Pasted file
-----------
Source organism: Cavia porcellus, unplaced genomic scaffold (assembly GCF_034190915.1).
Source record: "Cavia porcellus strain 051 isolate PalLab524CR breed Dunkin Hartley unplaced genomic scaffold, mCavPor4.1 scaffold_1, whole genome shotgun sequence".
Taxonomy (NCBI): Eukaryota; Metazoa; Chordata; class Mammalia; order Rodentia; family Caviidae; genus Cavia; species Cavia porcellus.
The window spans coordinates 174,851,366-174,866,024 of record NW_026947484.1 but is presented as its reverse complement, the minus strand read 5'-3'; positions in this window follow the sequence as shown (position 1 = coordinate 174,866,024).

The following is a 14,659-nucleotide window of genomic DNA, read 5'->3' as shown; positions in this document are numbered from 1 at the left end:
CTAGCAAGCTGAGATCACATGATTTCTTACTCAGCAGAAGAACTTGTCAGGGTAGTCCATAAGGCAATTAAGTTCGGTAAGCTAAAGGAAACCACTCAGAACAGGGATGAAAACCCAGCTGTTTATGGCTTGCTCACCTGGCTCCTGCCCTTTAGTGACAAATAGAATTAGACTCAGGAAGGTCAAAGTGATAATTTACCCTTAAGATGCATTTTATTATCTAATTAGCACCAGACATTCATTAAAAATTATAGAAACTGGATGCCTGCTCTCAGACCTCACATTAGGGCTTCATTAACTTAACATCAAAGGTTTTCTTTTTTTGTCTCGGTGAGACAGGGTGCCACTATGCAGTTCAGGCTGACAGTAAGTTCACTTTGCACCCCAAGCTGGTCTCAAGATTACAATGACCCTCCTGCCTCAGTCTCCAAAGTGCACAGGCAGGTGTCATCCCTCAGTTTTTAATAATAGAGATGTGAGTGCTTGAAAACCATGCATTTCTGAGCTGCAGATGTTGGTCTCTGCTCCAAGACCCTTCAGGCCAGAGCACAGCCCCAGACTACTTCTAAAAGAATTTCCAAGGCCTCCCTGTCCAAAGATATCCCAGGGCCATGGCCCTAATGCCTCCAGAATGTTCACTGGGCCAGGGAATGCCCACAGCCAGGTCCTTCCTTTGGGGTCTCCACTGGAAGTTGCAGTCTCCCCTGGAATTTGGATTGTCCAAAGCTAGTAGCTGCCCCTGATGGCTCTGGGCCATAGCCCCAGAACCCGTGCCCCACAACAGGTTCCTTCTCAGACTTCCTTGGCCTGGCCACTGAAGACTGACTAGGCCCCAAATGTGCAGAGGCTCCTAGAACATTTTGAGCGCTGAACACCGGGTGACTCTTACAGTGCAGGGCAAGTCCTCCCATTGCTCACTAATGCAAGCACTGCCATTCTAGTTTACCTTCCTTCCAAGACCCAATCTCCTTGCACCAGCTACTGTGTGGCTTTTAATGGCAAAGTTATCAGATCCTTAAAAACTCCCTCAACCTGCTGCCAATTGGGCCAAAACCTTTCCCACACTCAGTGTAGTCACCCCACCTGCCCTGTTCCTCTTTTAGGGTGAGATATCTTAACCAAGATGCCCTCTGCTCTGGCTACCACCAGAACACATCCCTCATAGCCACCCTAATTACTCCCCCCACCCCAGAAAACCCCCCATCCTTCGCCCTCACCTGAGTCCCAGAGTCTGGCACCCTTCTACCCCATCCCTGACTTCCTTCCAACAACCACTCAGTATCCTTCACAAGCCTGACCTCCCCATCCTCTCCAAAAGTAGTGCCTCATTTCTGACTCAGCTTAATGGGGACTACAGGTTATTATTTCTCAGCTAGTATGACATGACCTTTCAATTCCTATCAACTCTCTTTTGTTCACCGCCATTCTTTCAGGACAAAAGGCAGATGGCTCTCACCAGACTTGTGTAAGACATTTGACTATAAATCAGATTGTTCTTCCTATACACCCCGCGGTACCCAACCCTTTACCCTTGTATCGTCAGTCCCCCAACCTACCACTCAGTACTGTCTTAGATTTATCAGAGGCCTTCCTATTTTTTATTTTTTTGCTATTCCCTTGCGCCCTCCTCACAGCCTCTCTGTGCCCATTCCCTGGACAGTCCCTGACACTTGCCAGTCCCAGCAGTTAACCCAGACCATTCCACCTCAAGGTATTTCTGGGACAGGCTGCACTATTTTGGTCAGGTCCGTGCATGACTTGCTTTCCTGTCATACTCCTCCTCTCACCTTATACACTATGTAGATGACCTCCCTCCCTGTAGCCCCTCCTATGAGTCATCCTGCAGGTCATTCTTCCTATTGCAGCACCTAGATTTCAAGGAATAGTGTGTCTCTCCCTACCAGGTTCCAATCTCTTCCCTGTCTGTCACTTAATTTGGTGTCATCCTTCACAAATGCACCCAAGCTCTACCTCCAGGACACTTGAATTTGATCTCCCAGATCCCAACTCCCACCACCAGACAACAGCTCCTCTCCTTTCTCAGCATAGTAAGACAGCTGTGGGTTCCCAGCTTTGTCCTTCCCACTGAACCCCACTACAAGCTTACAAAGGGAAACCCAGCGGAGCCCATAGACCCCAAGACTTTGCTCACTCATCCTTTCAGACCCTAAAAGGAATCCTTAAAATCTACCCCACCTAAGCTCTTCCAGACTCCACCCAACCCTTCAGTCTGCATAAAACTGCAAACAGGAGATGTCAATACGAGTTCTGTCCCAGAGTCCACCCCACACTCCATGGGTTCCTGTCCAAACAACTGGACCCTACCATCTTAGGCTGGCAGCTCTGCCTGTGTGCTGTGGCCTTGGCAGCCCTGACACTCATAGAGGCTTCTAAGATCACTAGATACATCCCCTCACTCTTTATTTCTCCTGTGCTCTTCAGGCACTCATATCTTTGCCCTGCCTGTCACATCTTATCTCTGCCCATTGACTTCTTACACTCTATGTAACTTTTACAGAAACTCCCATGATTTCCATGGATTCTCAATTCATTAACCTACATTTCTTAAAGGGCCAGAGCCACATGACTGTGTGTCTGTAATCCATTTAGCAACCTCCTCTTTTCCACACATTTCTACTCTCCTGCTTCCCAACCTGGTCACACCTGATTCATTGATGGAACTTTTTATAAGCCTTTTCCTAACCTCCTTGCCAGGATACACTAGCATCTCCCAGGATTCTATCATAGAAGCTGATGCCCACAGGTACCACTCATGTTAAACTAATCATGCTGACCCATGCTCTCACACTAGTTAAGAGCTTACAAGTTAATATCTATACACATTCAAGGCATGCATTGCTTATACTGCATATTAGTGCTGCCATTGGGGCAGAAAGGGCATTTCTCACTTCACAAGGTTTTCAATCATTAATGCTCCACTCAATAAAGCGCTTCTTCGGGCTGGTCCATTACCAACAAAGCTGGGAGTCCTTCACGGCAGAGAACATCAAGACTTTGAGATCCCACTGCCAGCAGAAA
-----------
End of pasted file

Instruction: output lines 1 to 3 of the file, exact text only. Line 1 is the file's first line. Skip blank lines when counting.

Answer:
Source organism: Cavia porcellus, unplaced genomic scaffold (assembly GCF_034190915.1).
Source record: "Cavia porcellus strain 051 isolate PalLab524CR breed Dunkin Hartley unplaced genomic scaffold, mCavPor4.1 scaffold_1, whole genome shotgun sequence".
Taxonomy (NCBI): Eukaryota; Metazoa; Chordata; class Mammalia; order Rodentia; family Caviidae; genus Cavia; species Cavia porcellus.